Glucose levels are typically lower for newborn babies, with infants regularly having blood sugars as low as 25 mg/dL at birth and rising a few days later. Infants can be born with neonatal hypoglycemia and hyperglycemia.
Blood glucose levels vary over time, and recommendations can differ as you age.
These recommendations are particularly different for newborn babies, especially if their biological mother has gestational diabetes or has existing diabetes during pregnancy and labor.
This article will explain what glucose levels should be for newborn babies and describe how new parents can be aware of neonatal low and high blood sugars that might develop.
Newborn babies can have lower blood glucose levels than older children, adolescents, and adults. It can depend on many different factors, including age:
- When your newborn baby is just 1 to 2 hours old, their normal blood glucose levels can be as low as
25 mg/dL or as high as 110 mg/dL.
- Within the first few days after delivery, their blood sugars
will rise to adult levels— 60 to around 100 milligrams per deciliter (mg/dL).
- During the neonatal period, the first 4 weeks, newborns should
generally haveglucose levels between 70 and 150 mg/dL.
This is because when babies are in utero, they get all of their nutrients and glucose from their mothers via their placenta and umbilical cord. Some of these nutrients and glucose are stored to use as energy for birth and for the first few days until they have latched for breastfeeding or are taking formula.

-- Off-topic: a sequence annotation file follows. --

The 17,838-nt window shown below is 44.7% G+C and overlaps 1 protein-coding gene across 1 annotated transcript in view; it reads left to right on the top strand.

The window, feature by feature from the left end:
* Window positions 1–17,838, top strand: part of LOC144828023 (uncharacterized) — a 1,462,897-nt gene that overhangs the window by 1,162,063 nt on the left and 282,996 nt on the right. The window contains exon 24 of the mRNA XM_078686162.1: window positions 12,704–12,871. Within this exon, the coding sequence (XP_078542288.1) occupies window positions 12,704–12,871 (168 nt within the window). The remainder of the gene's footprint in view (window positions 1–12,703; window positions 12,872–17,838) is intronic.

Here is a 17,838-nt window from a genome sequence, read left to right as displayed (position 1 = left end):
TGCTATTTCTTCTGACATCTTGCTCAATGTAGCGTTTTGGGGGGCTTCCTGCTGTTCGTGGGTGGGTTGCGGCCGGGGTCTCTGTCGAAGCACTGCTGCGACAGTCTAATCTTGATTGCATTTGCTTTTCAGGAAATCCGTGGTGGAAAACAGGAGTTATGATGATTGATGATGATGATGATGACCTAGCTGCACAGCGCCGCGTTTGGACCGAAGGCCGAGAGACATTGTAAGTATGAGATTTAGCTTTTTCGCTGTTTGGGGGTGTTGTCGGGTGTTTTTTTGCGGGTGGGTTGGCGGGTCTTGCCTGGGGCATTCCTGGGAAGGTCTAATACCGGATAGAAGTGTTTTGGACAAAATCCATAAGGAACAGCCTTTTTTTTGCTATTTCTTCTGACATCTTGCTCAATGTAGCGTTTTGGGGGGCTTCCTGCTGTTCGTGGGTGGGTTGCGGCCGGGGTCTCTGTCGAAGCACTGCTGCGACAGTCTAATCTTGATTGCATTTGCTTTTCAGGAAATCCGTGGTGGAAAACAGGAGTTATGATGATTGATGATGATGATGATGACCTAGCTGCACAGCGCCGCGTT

Formula, breast milk, or both then become the main source of energy and glucose for your baby until they start eating and drinking other foods and beverages at around 6 months of age. Your baby’s body quickly learns how to store glucose from their formula, breast milk, or both to prevent low blood sugar levels between feeds after the first few days of life.
About “normal” blood sugars
Yes. Newborns can be born with what’s called
Although researchers are familiar with transitional low blood sugar levels as babies adapt to life outside of the womb, there are lower than the normal low blood sugars that babies are typically born with. Those glucose levels may be:
- 30 mg/dL or less within the first 24 hours of life
- 45 mg/dL or less in the first few days of life
- not enough glucose supply at birth
- depleted fat stores
- poor mechanisms of glucose production in your baby’s body
- increased glucose use, often caused by too much insulin production in utero
- increased metabolism or metabolic demand
- pituitary gland or adrenal failure
Low blood sugar at birth is seen most commonly in the following groups:
- later-preterm babies (34 to 36 weeks and 6 days)
- large for gestational-age babies
- small for gestational-age babies
- infants of diabetic mothers
Preterm and small gestational-age babies
On the other hand, large gestational-age babies and babies of women who had diabetes during pregnancy may experience hyperinsulinism and increased glucose use. This puts them at risk of low blood sugars upon birth and in the postnatal period. This is because, in utero, the fetal glucose concentrations are proportional to the mother.